Gear: This Is What Photo-Realistic History Looks Like

This Is What Photo-Realistic History Looks Like

By Michael Banovsky
December 10, 2015
5 comments

“History didn’t happen in grainy black and white…” the narrator says, “and it doesn’t deserve to be remembered that way by future generations.”

Giving history new life is a great goal to have, and by the looks of it, Unique & Limited has turned it into a beautiful business model. Think of it this way: if Hollywood can bring the past to life for an entire movie, it must be possible to bring a single photograph to life, given the right setting, actors, and props. 

What’s interesting is that Unique & Limited then apply digital techniques to further refine the scene before printing everything out on Hahnemühle FineArt Baryta archival paper for long-term display. 

This process has been applied to everything from photo-realistic shots of the greatest moments in Mercedes-Benz Silver Arrows history, to more poster-like (but no less detailed) “Colors of Speed” collection. 

Framed or unframed, Unique & Limited prints look like a great way to appreciate and preserve an arguably more life-like understanding of historic events. I hear they do commissions, as well…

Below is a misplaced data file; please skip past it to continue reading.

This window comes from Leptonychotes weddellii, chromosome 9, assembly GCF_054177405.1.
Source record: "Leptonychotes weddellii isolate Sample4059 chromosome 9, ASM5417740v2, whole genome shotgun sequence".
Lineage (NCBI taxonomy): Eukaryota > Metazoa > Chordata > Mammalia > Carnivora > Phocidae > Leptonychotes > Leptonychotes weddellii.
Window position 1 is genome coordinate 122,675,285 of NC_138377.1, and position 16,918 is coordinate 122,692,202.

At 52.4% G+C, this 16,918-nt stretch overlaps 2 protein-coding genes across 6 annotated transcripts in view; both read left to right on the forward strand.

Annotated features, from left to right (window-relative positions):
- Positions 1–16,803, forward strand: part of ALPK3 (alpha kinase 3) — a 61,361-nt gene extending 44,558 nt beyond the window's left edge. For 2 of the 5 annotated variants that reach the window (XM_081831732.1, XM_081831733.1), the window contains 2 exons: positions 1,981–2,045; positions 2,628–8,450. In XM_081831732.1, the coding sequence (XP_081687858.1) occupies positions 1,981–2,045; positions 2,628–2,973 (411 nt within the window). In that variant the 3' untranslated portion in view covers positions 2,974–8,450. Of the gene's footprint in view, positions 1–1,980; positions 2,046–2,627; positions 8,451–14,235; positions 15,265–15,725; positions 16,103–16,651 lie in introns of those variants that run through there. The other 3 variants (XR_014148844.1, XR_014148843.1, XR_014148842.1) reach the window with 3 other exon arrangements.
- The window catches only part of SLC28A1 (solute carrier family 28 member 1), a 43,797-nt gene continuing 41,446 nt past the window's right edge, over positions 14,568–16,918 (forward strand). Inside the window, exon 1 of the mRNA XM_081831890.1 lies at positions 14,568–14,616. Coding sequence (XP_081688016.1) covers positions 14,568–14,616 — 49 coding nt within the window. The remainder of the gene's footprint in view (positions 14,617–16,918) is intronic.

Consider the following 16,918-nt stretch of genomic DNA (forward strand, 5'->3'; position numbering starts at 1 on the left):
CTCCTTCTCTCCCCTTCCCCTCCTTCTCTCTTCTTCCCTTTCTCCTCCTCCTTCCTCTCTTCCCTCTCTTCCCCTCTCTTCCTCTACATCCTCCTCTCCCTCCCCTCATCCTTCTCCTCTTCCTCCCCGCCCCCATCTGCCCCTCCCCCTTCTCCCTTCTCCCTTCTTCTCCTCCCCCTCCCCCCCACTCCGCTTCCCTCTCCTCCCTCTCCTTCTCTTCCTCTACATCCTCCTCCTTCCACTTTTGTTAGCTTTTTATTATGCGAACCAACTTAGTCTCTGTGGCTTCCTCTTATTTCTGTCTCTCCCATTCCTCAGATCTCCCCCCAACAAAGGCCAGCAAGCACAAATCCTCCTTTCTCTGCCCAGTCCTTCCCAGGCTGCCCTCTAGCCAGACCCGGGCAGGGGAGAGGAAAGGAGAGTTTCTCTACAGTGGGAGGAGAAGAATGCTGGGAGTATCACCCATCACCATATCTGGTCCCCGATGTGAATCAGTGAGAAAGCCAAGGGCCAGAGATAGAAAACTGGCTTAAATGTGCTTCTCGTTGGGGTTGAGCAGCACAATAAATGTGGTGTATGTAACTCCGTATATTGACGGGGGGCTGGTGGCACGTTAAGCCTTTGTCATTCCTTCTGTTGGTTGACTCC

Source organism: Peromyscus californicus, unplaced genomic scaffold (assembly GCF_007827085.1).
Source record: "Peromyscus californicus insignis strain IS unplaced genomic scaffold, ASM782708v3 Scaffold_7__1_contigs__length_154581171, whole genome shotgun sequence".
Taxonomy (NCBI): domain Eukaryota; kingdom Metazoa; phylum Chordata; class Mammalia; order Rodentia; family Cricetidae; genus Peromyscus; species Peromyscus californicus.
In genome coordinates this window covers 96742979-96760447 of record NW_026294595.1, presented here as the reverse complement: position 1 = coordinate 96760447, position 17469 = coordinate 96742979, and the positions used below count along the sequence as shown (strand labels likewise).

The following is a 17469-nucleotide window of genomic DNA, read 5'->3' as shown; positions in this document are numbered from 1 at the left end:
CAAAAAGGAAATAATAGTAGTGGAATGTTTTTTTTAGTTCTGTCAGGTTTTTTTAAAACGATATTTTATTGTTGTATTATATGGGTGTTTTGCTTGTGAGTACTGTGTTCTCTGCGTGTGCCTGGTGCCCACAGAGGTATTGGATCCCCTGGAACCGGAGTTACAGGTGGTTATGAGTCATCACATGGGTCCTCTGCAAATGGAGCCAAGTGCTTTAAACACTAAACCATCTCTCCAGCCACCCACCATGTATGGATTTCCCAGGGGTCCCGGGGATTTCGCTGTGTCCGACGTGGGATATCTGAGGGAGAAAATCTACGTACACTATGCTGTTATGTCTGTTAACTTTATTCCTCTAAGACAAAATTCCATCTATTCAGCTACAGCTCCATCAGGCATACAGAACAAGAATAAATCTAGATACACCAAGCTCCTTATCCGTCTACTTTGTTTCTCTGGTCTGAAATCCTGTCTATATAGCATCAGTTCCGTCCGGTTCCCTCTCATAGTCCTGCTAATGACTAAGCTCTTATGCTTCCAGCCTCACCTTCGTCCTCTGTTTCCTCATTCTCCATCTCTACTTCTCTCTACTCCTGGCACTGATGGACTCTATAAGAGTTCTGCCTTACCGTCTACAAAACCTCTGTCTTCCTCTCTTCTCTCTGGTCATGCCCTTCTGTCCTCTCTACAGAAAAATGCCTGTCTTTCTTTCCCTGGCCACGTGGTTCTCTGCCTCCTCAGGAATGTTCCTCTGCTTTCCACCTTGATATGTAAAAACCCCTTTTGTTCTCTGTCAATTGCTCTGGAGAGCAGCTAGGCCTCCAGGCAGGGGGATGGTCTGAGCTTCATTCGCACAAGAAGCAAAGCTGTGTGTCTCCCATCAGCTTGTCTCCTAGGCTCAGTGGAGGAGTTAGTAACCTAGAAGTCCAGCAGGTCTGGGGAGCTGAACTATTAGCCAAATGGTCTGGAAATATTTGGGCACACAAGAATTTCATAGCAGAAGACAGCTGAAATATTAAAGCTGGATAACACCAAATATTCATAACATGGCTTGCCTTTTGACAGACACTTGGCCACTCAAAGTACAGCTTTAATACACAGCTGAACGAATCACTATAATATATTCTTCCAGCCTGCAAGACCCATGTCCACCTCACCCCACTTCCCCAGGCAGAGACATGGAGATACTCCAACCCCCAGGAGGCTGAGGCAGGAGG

If you’d like to buy a print or see more of what Unique & Limited do, visit its website.

Join the Conversation
Related
0 0 votes
Article Rating
5 Comments
newest
oldest most voted
Inline Feedbacks
View all comments
patrapofyu
patrapofyu(@patrapofyu)
2 years ago

But can be TellGameStop better for sure.

patrapofyu
patrapofyu(@patrapofyu)
2 years ago

Life is good, MyCFAVisit for me as of now.

Evildad
Evildad(@evildad)
6 years ago

All readers of Calvin & Hobbes know that history DID happen in grainy black and white.

Cristian Isacu
Cristian Isacu(@bierbichl)
6 years ago

Impressive artwork – yes. But it’s artwork, located nowhere in time – you cannot recreate history. History happened, moments in the past, captured on media available in those days – and this belongs to the moment called “history” like the captured content. I also work with digital 3D-models and sometimes feel the passion to create a history-like scene, but it’s only the longing for the “real thing”. That said, you cannot (should not) use the argument, that history didn’t happen in grainy b&w to showcase an artificial “history” to future generations. This is manipulation and lack of respect for those who captured the real thing.

Akın Tekcan
Akın Tekcan(@akin-tekcan)
6 years ago

Incredible